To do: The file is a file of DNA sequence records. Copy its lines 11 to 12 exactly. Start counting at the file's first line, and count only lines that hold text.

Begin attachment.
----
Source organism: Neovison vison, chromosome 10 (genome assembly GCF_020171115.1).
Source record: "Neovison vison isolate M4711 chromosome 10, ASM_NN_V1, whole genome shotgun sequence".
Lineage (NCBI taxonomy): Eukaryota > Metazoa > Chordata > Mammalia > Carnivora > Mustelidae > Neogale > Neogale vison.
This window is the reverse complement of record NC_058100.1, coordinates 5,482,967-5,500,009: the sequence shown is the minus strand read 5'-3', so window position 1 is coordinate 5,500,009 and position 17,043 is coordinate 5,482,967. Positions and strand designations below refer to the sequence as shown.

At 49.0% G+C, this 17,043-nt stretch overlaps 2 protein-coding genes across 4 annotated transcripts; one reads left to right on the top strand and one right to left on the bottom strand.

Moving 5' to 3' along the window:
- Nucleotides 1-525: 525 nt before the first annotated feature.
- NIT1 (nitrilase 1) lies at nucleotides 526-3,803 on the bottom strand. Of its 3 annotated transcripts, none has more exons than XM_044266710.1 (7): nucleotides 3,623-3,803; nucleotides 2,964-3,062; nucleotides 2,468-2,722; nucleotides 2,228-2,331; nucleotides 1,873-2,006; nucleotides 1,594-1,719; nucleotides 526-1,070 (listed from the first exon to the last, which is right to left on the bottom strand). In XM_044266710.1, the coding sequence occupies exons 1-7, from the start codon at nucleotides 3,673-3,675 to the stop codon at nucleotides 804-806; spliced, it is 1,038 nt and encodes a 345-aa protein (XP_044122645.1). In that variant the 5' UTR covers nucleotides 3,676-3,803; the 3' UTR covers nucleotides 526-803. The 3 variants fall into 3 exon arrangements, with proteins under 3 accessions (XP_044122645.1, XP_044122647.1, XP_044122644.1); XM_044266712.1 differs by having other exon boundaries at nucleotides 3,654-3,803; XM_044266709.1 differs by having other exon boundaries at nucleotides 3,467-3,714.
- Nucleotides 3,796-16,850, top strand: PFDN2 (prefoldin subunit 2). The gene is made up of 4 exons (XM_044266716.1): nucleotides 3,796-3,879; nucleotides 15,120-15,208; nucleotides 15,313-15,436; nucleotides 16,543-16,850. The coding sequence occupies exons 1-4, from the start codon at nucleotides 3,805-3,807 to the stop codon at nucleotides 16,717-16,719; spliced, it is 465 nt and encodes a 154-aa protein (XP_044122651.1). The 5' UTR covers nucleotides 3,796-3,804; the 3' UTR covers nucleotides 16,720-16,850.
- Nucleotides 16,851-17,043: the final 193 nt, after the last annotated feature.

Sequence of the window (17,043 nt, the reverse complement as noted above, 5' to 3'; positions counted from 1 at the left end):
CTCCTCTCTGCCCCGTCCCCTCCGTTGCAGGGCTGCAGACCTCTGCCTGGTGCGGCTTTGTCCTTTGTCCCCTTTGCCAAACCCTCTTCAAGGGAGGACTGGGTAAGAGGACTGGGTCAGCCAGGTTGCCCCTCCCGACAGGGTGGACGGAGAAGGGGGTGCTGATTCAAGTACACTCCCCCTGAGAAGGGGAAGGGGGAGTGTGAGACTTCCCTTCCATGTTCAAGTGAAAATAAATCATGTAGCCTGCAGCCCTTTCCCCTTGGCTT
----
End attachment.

Sequence of the window (17,043 nt, the reverse complement as noted above, 5' to 3'; positions counted from 1 at the left end):
CTCCTCTCTGCCCCGTCCCCTCCGTTGCAGGGCTGCAGACCTCTGCCTGGTGCGGCTTTGTCCTTTGTCCCCTTTGCCAAACCCTCTTCAAGGGAGGACTGGGTAAGAGGACTGGGTCAGCCAGGTTGCCCCTCCCGACAGGGTGGACGGAGAAGGGGGTGCTGATTCAAGTACACTCCCCCTGAGAAGGGGAAGGGGGAGTGTGAGACTTCCCTTCCATGTTCAAGTGAAAATAAATCATGTAGCCTGCAGCCCTTTCCCCTTGGCTT